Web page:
“There are only two photosensitizers on the market that just respond to visible light,” he said. “We did this initial work and this new molecule was promising. It does not produce the toxicity of other therapies. The next test beyond that of small animals must be conducted before clinical trials. We have some way to go.”
Han must test the procedure on other subjects, in order to verify the nontoxicity and efficiency.
The NIR infrared study took about a year from concept and design to experiment and publishing.
“We are very excited about our new technology,” Han noted. “People have known about FRET for a long time but had not previously thought about borrowing it for photodynamic therapy. With FRET, we can elongate the absorption and shift it from the visible to the near-infrared region.1”
For premalignant growths, “the procedure requires three steps: application, incubation and light activation. First the drug is applied to the skin in the treatment area, usually in the form of a liquid or cream,” according to the society.
“The drug is allowed to air dry, and then incubated anywhere from 30 to 60 minutes up to 18 hours, depending on the condition and treatment site. The skin is exposed to a special blue light source. The photosensitizing agent and light treatment activates an oxygen molecule that can destroy nearby cells.
The patient may feel a slight tingling or warmth. Sometimes a fan is used to cool the treatment area. Following treatment, the treated area is cleansed and a sunscreen is applied.”
Risks include light reaction similar to a sunburn, burning, discoloration, pain, blisters, scabs, allergic reactions and sun sensitivity.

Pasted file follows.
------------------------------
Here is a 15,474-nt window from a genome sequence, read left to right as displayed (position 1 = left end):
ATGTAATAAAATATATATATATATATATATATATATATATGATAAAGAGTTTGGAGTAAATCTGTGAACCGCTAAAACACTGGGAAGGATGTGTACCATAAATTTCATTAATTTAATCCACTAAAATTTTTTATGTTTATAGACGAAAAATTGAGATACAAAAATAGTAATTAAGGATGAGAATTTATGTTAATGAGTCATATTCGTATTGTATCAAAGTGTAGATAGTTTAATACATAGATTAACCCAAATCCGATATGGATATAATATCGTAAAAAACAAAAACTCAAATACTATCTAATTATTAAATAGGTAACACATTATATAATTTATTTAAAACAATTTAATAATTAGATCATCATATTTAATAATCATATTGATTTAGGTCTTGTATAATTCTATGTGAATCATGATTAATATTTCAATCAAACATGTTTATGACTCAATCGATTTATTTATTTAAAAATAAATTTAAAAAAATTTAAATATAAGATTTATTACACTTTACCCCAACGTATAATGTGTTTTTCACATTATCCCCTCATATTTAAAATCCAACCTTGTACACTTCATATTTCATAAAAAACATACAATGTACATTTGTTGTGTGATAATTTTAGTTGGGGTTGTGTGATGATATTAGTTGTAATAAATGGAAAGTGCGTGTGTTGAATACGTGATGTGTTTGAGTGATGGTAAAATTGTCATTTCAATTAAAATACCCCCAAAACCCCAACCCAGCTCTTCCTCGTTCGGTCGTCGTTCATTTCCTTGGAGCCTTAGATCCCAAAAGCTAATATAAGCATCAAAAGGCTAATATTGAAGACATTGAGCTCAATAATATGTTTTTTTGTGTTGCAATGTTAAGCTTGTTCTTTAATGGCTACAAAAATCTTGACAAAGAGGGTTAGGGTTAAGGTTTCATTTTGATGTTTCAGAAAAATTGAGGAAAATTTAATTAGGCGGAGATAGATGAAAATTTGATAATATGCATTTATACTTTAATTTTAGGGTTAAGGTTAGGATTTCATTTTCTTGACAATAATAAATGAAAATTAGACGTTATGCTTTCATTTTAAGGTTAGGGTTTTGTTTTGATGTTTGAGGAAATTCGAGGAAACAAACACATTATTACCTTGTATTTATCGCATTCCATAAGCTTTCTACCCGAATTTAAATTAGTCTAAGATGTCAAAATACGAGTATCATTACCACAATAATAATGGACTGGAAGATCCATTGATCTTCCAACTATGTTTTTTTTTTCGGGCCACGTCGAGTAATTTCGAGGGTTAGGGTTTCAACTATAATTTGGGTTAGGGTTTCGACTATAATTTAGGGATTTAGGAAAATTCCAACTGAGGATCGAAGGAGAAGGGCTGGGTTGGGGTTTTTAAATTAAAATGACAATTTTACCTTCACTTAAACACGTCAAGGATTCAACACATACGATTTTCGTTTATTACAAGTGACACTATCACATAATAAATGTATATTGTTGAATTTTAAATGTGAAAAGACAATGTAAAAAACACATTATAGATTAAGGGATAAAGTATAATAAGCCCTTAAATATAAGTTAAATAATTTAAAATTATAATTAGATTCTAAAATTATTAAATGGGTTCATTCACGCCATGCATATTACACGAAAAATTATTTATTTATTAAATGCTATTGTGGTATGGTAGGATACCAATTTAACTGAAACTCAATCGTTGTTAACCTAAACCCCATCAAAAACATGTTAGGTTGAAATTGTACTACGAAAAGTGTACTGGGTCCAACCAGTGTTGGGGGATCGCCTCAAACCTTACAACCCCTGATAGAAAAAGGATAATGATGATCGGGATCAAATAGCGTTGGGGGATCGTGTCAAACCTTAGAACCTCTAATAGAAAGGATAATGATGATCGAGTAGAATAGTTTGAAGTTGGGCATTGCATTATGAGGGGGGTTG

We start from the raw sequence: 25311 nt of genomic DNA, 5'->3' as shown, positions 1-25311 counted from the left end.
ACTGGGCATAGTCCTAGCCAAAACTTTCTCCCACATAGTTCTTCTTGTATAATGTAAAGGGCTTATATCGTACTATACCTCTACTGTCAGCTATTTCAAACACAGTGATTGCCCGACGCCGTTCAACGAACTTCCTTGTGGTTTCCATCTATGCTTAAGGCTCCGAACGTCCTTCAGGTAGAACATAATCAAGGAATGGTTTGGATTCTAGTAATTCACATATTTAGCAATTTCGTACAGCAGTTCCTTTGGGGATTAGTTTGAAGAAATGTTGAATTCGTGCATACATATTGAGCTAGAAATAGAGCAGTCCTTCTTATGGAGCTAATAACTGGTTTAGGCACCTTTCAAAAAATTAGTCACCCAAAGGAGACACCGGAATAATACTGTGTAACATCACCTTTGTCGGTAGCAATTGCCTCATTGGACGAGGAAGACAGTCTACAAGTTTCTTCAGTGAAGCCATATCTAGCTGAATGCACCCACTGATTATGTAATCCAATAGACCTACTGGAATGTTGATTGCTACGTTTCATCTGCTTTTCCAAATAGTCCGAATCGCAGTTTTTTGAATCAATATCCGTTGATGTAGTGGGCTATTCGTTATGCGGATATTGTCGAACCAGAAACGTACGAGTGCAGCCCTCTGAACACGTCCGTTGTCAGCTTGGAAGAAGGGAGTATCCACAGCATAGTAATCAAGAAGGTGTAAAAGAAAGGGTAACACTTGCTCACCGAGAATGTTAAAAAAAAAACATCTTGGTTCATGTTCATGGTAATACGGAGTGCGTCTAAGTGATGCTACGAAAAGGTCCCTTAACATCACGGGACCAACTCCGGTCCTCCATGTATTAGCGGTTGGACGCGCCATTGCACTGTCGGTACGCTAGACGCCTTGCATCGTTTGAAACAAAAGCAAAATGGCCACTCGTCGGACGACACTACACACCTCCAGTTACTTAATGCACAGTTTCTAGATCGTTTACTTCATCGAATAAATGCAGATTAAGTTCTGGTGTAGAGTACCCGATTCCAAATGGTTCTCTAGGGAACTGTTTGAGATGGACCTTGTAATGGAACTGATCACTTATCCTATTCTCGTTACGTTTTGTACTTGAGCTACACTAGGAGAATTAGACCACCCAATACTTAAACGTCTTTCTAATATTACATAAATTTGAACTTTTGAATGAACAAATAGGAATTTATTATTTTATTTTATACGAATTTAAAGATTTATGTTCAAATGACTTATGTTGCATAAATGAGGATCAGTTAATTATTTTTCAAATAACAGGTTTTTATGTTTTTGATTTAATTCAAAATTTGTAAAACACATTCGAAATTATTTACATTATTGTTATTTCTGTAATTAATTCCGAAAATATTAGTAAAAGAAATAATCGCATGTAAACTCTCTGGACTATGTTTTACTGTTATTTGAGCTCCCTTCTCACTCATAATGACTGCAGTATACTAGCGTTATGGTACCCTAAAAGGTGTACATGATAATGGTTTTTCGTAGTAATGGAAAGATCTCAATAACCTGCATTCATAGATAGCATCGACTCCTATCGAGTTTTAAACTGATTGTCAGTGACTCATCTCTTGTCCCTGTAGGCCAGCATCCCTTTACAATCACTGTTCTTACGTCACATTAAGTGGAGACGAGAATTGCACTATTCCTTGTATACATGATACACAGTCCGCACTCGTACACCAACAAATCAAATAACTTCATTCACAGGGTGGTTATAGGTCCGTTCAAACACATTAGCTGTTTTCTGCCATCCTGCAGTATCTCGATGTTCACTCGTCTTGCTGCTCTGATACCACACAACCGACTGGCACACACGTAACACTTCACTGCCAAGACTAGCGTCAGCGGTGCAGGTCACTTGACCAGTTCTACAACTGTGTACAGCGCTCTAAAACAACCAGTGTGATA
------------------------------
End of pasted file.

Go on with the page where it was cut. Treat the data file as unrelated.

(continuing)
The Mayo Clinic uses photodynamic therapy to treat a variety of conditions, including esophageal cancer, Barrett's esophagus, bile duct cancer, certain skin diseases, including precancerous skin changes (actinic keratosis), nonmelanoma skin cancer, lung cancer and stomach cancer.
Photodynamic therapy is a potential antitumoral treatment for surgically inoperable osteosarcoma, the most common type of cancer that starts in the bones, according to a study published by the National Institues of Health in 2018. The research used mice to study the technique.
In Photodynamic Therapy for Cancer, the National Cancer Institute describes photodynamic therapy as a multi-step process beginning with the injection of a photosensatizing agent into the bloodstream. It’s absorbed by the body but stays in cancer cells longer than normal cells. Once most of the agent has left the normal cells but remains in the cancerous cells, the tumor is exposed to light.
The photosensitizer in the tumor absorbs the light and produces an active form of oxygen that destroys nearby cancer cells. Photodynamic Therapy for Cancer was originally published by the National Cancer Institute.
1This work was published in Advanced materials entitled “Enhancing Photodynamic Therapy through Resonance Energy Transfer Constructed Near‐Infrared Photosensitized Nanoparticles” (L. Huang, Z. Li, Y. Zhao, J. Yang, Y. Yang, A. I. Pendharkar, Y. Zhang, S. Kelmar, L. Chen, W. Wu, J. Zhao, G. Han, Adv. Mater. 2017, 29, 1604789. https://doi.org/10.1002/adma.201604789).